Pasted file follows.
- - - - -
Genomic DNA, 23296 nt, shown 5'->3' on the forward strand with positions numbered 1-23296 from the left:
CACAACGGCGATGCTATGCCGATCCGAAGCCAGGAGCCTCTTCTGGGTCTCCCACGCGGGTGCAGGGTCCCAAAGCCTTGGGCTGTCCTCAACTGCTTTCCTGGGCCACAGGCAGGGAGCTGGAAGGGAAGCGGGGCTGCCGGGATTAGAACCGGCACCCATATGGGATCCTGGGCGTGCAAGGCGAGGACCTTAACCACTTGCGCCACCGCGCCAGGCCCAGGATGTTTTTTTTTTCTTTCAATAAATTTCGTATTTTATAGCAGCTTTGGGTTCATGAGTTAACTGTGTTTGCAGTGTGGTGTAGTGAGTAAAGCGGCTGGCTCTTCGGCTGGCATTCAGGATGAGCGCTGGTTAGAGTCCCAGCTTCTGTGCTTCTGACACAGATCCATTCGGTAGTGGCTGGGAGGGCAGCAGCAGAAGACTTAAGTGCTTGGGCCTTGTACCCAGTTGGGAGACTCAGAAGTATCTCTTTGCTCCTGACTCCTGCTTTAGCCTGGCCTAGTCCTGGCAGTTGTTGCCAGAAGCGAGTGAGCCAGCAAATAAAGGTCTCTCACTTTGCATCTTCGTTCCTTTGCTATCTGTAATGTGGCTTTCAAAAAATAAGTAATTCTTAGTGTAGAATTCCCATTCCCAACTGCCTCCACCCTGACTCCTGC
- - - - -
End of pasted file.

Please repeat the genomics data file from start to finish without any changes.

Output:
Genomic DNA, 23296 nt, shown 5'->3' on the forward strand with positions numbered 1-23296 from the left:
CACAACGGCGATGCTATGCCGATCCGAAGCCAGGAGCCTCTTCTGGGTCTCCCACGCGGGTGCAGGGTCCCAAAGCCTTGGGCTGTCCTCAACTGCTTTCCTGGGCCACAGGCAGGGAGCTGGAAGGGAAGCGGGGCTGCCGGGATTAGAACCGGCACCCATATGGGATCCTGGGCGTGCAAGGCGAGGACCTTAACCACTTGCGCCACCGCGCCAGGCCCAGGATGTTTTTTTTTTCTTTCAATAAATTTCGTATTTTATAGCAGCTTTGGGTTCATGAGTTAACTGTGTTTGCAGTGTGGTGTAGTGAGTAAAGCGGCTGGCTCTTCGGCTGGCATTCAGGATGAGCGCTGGTTAGAGTCCCAGCTTCTGTGCTTCTGACACAGATCCATTCGGTAGTGGCTGGGAGGGCAGCAGCAGAAGACTTAAGTGCTTGGGCCTTGTACCCAGTTGGGAGACTCAGAAGTATCTCTTTGCTCCTGACTCCTGCTTTAGCCTGGCCTAGTCCTGGCAGTTGTTGCCAGAAGCGAGTGAGCCAGCAAATAAAGGTCTCTCACTTTGCATCTTCGTTCCTTTGCTATCTGTAATGTGGCTTTCAAAAAATAAGTAATTCTTAGTGTAGAATTCCCATTCCCAACTGCCTCCACCCTGACTCCTGC